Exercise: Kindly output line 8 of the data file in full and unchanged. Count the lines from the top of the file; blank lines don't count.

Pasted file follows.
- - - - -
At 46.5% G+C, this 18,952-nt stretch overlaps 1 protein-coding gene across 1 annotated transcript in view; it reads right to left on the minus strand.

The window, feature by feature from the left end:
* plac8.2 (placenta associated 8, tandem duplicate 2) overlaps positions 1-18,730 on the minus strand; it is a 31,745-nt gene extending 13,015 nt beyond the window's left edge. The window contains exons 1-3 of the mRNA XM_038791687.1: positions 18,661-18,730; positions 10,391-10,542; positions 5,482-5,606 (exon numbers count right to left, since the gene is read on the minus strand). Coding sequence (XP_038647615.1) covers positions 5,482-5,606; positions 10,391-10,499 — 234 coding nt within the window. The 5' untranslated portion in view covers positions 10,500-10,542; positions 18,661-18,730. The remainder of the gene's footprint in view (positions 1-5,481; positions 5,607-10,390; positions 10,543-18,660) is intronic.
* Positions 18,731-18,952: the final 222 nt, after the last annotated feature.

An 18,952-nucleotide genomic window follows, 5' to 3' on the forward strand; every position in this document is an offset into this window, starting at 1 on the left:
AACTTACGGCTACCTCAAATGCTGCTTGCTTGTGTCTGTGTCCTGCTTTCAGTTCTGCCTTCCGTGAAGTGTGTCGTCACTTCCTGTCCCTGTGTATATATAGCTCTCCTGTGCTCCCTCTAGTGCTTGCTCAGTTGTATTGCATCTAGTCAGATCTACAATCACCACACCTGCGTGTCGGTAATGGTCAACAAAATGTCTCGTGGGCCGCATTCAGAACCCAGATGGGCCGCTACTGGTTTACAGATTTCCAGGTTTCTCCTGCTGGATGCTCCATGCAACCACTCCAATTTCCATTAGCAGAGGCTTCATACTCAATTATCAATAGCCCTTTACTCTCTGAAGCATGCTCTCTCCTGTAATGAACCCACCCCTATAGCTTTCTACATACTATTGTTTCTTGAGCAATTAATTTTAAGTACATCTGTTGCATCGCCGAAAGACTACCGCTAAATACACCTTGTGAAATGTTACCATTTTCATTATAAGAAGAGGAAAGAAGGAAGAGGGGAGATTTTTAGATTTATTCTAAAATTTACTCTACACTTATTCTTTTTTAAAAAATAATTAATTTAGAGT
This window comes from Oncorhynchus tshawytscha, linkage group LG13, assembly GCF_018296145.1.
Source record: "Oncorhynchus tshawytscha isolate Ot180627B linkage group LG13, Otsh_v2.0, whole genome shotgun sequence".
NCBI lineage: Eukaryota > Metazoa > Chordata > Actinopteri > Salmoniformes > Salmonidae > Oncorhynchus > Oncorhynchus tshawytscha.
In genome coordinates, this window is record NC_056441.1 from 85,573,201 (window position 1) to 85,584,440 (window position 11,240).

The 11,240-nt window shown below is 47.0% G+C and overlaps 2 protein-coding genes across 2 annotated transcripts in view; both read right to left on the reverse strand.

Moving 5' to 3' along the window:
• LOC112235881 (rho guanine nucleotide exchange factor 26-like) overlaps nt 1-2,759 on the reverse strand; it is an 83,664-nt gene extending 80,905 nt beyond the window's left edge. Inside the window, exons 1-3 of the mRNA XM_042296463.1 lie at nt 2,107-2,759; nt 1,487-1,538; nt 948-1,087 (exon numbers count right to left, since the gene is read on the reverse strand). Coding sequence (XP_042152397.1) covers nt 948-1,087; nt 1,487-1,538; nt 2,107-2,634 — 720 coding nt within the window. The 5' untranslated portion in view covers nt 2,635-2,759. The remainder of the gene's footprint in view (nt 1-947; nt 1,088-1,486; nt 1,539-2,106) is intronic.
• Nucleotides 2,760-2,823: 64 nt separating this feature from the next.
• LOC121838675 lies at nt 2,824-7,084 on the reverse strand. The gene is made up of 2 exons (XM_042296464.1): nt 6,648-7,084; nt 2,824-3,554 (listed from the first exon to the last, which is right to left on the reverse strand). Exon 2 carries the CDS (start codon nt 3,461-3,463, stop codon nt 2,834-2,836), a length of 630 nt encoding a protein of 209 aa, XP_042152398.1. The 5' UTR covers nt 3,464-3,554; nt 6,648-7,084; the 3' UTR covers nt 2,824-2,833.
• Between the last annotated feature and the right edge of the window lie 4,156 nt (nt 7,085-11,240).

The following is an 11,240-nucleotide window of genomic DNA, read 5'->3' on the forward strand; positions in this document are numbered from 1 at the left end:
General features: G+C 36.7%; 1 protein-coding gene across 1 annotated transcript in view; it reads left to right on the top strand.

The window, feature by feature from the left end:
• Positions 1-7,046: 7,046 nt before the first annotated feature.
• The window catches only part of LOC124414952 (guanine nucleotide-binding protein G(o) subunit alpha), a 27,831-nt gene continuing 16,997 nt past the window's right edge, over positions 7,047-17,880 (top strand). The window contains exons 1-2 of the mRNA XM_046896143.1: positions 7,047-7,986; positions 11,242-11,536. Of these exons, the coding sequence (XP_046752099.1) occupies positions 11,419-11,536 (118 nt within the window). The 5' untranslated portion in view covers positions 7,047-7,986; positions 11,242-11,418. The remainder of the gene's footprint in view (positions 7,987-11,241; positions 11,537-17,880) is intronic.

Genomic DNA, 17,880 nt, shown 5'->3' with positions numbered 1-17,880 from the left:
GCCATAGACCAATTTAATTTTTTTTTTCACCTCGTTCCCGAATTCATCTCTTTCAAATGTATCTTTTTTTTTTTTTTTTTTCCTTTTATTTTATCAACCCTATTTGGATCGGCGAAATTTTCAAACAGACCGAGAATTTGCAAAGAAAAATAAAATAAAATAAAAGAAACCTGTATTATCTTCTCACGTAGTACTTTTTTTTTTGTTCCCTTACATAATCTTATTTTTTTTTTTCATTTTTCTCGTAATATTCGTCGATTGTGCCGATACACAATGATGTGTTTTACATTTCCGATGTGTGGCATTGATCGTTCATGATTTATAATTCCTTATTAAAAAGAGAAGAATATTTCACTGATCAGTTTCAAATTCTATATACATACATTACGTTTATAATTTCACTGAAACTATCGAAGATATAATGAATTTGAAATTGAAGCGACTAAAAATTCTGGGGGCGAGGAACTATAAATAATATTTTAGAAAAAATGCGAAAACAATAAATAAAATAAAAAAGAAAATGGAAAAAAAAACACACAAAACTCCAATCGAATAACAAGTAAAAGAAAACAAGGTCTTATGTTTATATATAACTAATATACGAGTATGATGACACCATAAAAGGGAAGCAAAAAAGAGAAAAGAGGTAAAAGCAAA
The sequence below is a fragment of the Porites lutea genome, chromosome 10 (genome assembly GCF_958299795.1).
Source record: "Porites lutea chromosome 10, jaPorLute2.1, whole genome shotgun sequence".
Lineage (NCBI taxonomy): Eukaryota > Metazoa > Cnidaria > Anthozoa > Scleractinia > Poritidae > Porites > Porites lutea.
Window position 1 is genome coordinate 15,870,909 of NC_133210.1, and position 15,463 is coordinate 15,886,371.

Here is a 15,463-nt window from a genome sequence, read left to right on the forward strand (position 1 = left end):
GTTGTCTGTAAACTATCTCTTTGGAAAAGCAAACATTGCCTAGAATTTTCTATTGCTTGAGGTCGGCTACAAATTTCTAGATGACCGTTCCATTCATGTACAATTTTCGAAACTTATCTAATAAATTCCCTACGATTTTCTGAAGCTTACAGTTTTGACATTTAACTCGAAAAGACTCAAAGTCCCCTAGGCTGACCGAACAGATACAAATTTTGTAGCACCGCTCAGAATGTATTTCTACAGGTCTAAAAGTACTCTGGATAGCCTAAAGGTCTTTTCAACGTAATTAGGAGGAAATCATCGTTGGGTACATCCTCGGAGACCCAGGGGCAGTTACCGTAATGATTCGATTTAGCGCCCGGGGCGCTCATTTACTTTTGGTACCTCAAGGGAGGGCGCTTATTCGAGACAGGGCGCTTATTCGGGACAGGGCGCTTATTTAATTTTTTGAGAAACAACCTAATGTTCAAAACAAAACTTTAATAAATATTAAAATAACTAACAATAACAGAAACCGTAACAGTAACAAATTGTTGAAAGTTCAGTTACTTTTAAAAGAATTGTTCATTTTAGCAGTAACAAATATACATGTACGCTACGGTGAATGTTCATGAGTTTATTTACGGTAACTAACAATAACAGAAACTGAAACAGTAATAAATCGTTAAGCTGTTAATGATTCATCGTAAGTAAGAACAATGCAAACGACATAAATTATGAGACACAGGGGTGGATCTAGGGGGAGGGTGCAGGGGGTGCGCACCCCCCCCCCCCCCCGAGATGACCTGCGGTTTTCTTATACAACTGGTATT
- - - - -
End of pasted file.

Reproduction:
Source record: "Oncorhynchus tshawytscha isolate Ot180627B linkage group LG13, Otsh_v2.0, whole genome shotgun sequence".